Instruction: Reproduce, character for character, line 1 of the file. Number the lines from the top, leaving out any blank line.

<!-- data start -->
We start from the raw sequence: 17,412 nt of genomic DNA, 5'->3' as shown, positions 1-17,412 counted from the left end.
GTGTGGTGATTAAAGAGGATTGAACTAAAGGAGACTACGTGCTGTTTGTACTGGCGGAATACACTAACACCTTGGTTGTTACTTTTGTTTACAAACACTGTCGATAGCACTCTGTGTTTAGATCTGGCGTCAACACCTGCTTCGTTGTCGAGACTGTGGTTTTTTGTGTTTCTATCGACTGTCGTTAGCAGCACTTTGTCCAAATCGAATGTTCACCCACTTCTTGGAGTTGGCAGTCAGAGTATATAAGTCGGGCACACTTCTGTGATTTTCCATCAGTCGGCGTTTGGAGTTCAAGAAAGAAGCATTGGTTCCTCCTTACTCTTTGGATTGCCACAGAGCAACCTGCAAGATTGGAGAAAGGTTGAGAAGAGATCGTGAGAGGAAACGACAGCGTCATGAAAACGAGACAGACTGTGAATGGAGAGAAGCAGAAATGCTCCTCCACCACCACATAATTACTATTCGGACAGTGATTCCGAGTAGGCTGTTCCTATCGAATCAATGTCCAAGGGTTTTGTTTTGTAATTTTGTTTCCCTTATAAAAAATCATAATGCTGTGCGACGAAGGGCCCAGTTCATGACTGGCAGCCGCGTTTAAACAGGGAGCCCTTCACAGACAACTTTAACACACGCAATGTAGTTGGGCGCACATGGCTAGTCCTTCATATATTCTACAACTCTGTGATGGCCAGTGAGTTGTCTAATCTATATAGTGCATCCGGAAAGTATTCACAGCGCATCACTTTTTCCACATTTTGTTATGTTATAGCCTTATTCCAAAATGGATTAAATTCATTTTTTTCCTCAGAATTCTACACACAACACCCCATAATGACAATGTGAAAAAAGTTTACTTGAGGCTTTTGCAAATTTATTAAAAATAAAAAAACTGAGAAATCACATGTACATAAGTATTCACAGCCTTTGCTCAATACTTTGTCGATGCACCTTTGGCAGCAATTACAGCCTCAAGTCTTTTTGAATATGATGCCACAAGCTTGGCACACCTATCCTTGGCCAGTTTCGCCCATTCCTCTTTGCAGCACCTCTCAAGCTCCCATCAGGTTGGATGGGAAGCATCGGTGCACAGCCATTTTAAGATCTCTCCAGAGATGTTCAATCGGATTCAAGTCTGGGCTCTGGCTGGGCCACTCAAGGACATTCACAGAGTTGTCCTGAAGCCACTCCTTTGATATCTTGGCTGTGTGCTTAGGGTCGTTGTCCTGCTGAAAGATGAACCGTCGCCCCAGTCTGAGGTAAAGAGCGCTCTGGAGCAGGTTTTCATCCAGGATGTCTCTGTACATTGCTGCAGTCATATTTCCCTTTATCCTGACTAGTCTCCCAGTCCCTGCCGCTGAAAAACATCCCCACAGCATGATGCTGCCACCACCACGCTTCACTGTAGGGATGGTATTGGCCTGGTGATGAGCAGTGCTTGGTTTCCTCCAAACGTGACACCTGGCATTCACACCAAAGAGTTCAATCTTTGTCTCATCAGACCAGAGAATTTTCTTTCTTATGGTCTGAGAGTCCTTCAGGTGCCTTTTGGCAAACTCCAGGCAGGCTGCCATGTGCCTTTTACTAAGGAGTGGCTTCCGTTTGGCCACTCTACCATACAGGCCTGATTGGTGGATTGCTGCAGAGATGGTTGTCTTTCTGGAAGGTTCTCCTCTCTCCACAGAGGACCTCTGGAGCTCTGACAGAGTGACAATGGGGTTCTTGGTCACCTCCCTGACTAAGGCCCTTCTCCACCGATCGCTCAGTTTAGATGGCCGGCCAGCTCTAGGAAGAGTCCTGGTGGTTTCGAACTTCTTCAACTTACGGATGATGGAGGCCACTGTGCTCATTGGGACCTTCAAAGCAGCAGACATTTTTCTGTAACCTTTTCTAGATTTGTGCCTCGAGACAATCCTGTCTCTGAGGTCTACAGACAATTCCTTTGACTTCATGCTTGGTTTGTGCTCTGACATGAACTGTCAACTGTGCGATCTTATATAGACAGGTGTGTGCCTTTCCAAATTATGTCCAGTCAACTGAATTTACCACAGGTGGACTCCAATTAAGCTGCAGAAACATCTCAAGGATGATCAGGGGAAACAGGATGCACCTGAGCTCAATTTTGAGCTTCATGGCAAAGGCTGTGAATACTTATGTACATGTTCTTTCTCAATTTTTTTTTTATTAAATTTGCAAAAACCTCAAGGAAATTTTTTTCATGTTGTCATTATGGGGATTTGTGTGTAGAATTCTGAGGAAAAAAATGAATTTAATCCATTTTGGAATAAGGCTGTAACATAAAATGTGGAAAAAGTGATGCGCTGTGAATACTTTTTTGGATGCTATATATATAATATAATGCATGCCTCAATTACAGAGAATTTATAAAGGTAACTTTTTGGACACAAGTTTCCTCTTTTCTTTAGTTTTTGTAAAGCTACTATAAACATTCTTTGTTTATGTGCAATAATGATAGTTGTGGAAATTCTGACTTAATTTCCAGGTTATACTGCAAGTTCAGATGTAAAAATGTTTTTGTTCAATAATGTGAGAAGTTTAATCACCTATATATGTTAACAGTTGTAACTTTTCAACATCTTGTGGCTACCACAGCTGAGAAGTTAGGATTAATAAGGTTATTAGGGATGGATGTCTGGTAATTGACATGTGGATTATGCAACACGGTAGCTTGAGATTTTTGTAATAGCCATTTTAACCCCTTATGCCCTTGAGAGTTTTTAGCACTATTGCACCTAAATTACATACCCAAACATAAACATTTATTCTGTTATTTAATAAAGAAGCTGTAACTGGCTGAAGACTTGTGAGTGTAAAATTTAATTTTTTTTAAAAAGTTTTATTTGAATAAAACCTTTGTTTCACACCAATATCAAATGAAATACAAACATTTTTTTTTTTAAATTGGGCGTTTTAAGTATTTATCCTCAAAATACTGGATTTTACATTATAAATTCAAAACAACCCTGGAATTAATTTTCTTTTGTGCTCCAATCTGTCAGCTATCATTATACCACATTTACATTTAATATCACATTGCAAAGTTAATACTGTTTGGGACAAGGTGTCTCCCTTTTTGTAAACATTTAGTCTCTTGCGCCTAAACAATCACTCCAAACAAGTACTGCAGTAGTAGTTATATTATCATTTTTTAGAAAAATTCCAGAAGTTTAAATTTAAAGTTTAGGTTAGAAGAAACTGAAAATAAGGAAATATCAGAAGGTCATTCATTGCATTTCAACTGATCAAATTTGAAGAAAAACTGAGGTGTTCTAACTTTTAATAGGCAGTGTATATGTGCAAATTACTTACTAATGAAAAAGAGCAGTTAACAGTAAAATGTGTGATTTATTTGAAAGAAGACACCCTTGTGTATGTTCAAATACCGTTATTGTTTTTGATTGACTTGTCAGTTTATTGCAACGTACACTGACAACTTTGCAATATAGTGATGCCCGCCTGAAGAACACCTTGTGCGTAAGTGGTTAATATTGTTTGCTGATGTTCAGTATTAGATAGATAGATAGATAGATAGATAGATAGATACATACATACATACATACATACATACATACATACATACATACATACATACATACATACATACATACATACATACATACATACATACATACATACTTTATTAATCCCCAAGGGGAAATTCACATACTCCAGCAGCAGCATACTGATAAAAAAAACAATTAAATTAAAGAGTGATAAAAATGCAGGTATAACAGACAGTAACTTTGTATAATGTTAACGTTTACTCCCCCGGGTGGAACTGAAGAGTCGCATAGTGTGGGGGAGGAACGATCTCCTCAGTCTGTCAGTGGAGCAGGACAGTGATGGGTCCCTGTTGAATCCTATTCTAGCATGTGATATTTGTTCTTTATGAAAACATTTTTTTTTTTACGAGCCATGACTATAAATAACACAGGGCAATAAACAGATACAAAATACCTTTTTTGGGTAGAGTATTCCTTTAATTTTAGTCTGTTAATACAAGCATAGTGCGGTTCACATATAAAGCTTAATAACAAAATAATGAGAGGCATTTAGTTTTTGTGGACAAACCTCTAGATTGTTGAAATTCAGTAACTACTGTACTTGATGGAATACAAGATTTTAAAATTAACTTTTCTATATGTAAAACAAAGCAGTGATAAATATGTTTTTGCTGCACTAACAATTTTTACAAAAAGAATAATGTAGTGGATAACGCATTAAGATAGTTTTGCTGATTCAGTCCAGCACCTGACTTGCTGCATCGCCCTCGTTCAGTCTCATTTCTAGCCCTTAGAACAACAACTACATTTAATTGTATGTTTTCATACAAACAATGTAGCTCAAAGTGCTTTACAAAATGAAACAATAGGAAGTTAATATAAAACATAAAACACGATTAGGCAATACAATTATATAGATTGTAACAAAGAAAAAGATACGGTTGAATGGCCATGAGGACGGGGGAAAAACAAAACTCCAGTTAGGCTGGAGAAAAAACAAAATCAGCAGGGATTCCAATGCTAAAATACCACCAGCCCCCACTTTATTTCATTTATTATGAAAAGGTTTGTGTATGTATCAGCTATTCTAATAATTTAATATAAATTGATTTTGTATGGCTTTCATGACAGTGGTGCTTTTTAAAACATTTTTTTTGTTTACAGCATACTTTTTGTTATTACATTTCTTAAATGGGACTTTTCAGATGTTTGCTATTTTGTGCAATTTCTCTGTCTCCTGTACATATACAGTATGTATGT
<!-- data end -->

We start from the raw sequence: 17,412 nt of genomic DNA, 5'->3' as shown, positions 1-17,412 counted from the left end.